Draft/Support & Aspirations: Response by Norfolk SEN Network

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1 Draft/Support & Aspirations: Response by Norfolk SEN Network Q1. How can we strengthen the identification of SEN and impairments in the early years, and support for children with them? Meeting the needs of children under 5 without the need for a statement is fine, but for those with physical or severe learning difficulties in Norfolk, children are only admitted to a Special School if they have a statement or it is in the process of being completed, thus making it essential for those parents wanting such a placement to request a statement. For the children with less severe SEN, placement where they can be assessed over a period of time should mean the right support and inclusive placement to meet their needs would be found, providing they are given adequate support during the assessment period. With all parents it is essential that the family has access to someone who can explain the procedures and who can give them independent help and advice. All health professionals working with families should be trained in delivering this information to parents. Q.2 Do you agree with our proposal to replace the statement of SEN and learning difficulty assessment for children and young people with a single statutory assessment process and an Education, Health and Care Plan, bringing together all services across education, health and social care? Most parents find the assessment procedure stressful and confusing. They are not kept informed during the assessment process, nor given independent advice. Many turn to Norfolk SEN Network when they become disillusioned with the procedures and the Authority. They have faith in us to guide them through the procedures and work to obtain the support their child needs. Q.3 How could the new single assessment process and Education, Health and Care Plan better support children s needs, be a better process for families and represent a more cost-effective approach for services? CAF meetings are very effective, they bring together all the professionals involved with a child and seek solutions to problems together with the family. It enables the family to talk to all the professionals at once and not have to repeat their child s difficulties over and over again. A joint assessment between Education, Health and Social Care could bring together the information needed to help a child and reduce the pressure on the family. Q.4 What processes or assessments should be incorporated within the proposed single assessment process and Education, Health and Care Plan? The assessment process needs to be time limited to stop Authorities delaying provision. One report from each of the statutory services should suffice. Parents still need to retain their right to appeal against the provision and placement. It should also be remembered that in cases where grandparents are carers for the child, they may find the joint procedures overpowering.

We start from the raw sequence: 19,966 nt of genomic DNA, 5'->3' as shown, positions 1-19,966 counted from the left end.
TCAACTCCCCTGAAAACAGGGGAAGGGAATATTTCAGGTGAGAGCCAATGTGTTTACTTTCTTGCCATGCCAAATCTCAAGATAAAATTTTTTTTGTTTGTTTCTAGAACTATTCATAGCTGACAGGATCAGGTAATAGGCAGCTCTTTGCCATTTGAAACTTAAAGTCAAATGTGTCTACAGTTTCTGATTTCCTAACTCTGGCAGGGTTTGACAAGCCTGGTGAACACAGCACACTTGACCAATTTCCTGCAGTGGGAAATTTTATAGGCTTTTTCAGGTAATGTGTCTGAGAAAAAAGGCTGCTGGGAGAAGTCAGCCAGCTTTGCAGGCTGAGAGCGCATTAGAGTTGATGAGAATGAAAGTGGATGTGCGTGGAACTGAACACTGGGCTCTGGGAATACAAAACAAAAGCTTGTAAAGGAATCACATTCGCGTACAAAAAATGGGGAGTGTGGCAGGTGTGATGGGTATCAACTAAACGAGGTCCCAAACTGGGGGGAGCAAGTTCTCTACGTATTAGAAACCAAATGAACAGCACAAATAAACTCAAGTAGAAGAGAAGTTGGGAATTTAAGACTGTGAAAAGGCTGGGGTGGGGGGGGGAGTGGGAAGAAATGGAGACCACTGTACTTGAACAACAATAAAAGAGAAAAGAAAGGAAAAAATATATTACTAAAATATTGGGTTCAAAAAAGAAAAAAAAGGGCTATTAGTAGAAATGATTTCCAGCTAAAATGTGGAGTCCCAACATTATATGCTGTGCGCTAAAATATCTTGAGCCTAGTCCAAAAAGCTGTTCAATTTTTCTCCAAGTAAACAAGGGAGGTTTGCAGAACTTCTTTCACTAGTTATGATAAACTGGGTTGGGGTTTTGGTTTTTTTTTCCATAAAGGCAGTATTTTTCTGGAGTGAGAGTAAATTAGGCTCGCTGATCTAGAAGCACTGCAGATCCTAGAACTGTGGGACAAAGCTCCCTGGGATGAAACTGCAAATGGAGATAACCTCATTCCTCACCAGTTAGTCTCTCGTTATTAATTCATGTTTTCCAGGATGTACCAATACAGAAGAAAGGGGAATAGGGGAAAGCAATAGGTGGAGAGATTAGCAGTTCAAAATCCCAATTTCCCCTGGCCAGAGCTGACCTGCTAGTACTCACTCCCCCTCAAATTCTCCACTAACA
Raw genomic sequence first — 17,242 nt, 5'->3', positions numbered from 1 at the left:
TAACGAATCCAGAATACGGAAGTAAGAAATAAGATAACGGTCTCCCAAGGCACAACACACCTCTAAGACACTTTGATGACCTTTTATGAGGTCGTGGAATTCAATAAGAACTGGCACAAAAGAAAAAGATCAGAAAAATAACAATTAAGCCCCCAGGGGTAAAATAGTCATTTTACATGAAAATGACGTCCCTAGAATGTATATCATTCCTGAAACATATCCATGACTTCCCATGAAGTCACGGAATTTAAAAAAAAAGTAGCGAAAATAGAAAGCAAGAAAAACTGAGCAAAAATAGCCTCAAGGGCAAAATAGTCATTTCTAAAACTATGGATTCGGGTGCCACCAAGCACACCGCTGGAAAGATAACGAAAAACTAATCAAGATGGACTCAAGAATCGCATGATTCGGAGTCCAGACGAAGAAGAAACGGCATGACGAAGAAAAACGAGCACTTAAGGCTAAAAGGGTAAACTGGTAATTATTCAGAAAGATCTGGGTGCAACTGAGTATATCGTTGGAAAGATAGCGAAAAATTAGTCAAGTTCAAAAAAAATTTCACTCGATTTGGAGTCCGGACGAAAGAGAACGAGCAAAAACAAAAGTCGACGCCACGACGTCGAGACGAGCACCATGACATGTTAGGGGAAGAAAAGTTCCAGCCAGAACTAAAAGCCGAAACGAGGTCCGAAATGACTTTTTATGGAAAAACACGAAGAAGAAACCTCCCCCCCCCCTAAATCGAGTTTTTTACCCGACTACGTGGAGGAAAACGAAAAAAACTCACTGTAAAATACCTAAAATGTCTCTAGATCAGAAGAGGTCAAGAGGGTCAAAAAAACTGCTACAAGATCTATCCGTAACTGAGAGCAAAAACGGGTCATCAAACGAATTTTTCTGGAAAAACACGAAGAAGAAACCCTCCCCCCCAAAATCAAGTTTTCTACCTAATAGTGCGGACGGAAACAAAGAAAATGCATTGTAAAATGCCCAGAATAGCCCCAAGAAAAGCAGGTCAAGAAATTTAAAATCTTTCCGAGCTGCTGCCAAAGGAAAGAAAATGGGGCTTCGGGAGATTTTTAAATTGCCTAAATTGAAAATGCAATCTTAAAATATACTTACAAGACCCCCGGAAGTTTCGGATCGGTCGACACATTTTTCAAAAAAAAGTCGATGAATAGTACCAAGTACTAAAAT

2 Q.5 What is the potential impact of expanding the scope of the proposed single assessment process and plan beyond education, health, social care and employment? The single assessment process could be continuous, thus parents would not have to start at the beginning again and professionals in adult services could take over from where Children s Services have finished. Q.6 What role should the voluntary and community sector play in the statutory assessment of children and young people with SEN or who are disabled? How could this help to give parents greater confidence in the statutory assessment process? As a voluntary organisation with 20 years experience of working with parents, we know that we have the trust and respect of parents that the Authority can t gain. We have acted as advocates between the Authority and parents and worked to get the best outcome for both the child and parent. We act as mediators between parents and the Authority and are advocates for parents. Q.7 How could the proposed single assessment process and Education, Health and Care Plan improve continuity of social care support for disabled children? There is an uneven distribution of social care support, those that shout loudest get the support, whereas those who are unaware of their rights get no help. Equality in budgets would eliminate this. Consideration would have to be given to those children who need 24 hour care, an out of school hours curriculum or those in residential placements. Q.8 How could the arrangements for provision of health advice for existing statutory assessments be improved? Reports from a Paediatrician or Medical Officer are only needed if a child has a health issue, reports from a Health Visitor or Community Nurse and, if seen by, a Speech and Language Therapist in many cases would be sufficient. Q.9 How can we make the current SEN statutory assessment process faster and less burdensome for parents? Many reports are already in existence, these could be used, alongside any other considered necessary and a proposed statement issued within 10 weeks and a final in 14 weeks when everyone is agreed on the provision. Q.10 What should be the key components of a locally published offer of available support for parents? An information pack given in early years through the Early Support pack and when in school, through the school, also containing where they can obtain independent advice. Q.11 What information should schools be required to provide to parents on SEN? Advice on the statutory procedures, where they can get help, how their child s support is provided and how the school will support and help their child. Q12. What do you think an optional personal budget for families should cover?